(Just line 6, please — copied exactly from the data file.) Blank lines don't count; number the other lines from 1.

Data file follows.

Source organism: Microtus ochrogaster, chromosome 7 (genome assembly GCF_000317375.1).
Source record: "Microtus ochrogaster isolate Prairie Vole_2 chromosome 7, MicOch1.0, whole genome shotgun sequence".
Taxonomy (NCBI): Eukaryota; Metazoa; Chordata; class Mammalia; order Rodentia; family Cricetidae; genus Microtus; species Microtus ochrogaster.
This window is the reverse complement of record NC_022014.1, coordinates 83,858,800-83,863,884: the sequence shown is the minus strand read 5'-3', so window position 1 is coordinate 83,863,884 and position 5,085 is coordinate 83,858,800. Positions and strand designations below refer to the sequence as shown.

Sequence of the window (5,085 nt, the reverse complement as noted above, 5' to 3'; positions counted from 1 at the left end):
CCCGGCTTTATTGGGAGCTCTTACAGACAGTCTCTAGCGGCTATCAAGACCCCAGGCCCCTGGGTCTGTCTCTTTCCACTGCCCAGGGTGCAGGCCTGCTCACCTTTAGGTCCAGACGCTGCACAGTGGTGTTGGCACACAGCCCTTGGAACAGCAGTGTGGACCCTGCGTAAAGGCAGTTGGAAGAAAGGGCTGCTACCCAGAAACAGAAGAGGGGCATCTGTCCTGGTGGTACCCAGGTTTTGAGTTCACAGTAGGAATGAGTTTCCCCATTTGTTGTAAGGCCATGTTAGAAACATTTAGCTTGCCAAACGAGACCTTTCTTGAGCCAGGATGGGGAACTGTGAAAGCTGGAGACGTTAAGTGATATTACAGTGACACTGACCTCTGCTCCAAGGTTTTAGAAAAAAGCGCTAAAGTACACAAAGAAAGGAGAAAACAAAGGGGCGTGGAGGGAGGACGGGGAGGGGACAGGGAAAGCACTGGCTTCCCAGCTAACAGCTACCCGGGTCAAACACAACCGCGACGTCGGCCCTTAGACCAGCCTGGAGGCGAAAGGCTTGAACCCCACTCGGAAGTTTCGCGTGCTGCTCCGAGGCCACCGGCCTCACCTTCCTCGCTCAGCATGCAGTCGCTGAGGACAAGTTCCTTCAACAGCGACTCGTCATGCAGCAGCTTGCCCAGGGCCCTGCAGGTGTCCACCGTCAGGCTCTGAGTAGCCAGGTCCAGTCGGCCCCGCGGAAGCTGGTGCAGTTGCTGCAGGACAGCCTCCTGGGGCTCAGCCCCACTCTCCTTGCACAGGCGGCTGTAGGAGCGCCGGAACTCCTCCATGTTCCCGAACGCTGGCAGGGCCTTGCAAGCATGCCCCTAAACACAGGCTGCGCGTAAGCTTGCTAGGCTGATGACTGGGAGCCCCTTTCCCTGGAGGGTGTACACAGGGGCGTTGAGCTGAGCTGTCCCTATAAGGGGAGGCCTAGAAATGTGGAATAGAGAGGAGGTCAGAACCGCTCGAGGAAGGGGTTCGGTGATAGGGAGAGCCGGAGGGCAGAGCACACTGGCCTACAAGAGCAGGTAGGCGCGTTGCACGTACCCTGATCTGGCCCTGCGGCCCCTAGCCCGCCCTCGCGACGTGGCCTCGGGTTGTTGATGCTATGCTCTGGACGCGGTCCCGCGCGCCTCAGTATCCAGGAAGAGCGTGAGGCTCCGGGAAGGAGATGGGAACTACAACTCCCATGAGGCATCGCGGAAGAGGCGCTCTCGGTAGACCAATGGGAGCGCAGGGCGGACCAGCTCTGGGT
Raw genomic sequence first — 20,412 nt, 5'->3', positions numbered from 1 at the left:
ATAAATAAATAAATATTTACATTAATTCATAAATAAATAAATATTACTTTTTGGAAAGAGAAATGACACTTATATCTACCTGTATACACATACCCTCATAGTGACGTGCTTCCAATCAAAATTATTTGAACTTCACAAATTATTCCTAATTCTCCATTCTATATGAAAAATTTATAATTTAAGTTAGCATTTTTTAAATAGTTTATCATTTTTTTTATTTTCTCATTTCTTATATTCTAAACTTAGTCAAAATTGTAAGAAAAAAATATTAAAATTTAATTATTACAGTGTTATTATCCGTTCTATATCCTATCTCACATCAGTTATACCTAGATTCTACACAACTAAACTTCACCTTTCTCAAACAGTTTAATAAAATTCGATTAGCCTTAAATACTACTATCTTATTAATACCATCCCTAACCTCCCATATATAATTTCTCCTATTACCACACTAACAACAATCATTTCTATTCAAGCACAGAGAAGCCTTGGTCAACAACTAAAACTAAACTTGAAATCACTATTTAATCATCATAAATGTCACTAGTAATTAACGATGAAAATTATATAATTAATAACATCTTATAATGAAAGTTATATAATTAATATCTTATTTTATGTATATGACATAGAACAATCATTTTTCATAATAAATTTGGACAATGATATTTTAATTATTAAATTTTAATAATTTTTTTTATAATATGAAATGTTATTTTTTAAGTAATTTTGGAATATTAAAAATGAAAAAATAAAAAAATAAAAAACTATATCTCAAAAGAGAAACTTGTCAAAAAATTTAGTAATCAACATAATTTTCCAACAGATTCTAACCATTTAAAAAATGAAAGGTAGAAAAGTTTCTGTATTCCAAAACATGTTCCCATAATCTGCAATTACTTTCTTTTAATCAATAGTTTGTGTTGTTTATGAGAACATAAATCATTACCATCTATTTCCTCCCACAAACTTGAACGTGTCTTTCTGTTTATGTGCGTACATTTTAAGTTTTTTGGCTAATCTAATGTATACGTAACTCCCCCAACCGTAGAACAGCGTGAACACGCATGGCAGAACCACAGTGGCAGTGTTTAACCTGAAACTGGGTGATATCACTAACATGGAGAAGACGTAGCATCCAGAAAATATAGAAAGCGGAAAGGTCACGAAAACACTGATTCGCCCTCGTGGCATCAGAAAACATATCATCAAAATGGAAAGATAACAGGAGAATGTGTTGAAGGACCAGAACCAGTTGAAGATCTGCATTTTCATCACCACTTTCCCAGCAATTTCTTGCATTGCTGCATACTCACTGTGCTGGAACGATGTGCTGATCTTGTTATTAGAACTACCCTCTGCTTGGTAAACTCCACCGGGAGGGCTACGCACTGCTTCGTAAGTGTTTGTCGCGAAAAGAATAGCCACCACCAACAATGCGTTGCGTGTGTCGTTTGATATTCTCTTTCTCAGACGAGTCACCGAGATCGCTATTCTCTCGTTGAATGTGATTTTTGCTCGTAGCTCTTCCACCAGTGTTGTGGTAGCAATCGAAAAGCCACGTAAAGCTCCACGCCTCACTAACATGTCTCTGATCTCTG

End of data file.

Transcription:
CCCGGCTTTATTGGGAGCTCTTACAGACAGTCTCTAGCGGCTATCAAGACCCCAGGCCCCTGGGTCTGTCTCTTTCCACTGCCCAGGGTGCAGGCCTGCTCACCTTTAGGTCCAGACGCTGCACAGTGGTGTTGGCACACAGCCCTTGGAACAGCAGTGTGGACCCTGCGTAAAGGCAGTTGGAAGAAAGGGCTGCTACCCAGAAACAGAAGAGGGGCATCTGTCCTGGTGGTACCCAGGTTTTGAGTTCACAGTAGGAATGAGTTTCCCCATTTGTTGTAAGGCCATGTTAGAAACATTTAGCTTGCCAAACGAGACCTTTCTTGAGCCAGGATGGGGAACTGTGAAAGCTGGAGACGTTAAGTGATATTACAGTGACACTGACCTCTGCTCCAAGGTTTTAGAAAAAAGCGCTAAAGTACACAAAGAAAGGAGAAAACAAAGGGGCGTGGAGGGAGGACGGGGAGGGGACAGGGAAAGCACTGGCTTCCCAGCTAACAGCTACCCGGGTCAAACACAACCGCGACGTCGGCCCTTAGACCAGCCTGGAGGCGAAAGGCTTGAACCCCACTCGGAAGTTTCGCGTGCTGCTCCGAGGCCACCGGCCTCACCTTCCTCGCTCAGCATGCAGTCGCTGAGGACAAGTTCCTTCAACAGCGACTCGTCATGCAGCAGCTTGCCCAGGGCCCTGCAGGTGTCCACCGTCAGGCTCTGAGTAGCCAGGTCCAGTCGGCCCCGCGGAAGCTGGTGCAGTTGCTGCAGGACAGCCTCCTGGGGCTCAGCCCCACTCTCCTTGCACAGGCGGCTGTAGGAGCGCCGGAACTCCTCCATGTTCCCGAACGCTGGCAGGGCCTTGCAAGCATGCCCCTAAACACAGGCTGCGCGTAAGCTTGCTAGGCTGATGACTGGGAGCCCCTTTCCCTGGAGGGTGTACACAGGGGCGTTGAGCTGAGCTGTCCCTATAAGGGGAGGCCTAGAAATGTGGAATAGAGAGGAGGTCAGAACCGCTCGAGGAAGGGGTTCGGTGATAGGGAGAGCCGGAGGGCAGAGCACACTGGCCTACAAGAGCAGGTAGGCGCGTTGCACGTACCCTGATCTGGCCCTGCGGCCCCTAGCCCGCCCTCGCGACGTGGCCTCGGGTTGTTGATGCTATGCTCTGGACGCGGTCCCGCGCGCCTCAGTATCCAGGAAGAGCGTGAGGCTCCGGGAAGGAGATGGGAACTACAACTCCCATGAGGCATCGCGGAAGAGGCGCTCTCGGTAGACCAATGGGAGCGCAGGGCGGACCAGCTCTGGGT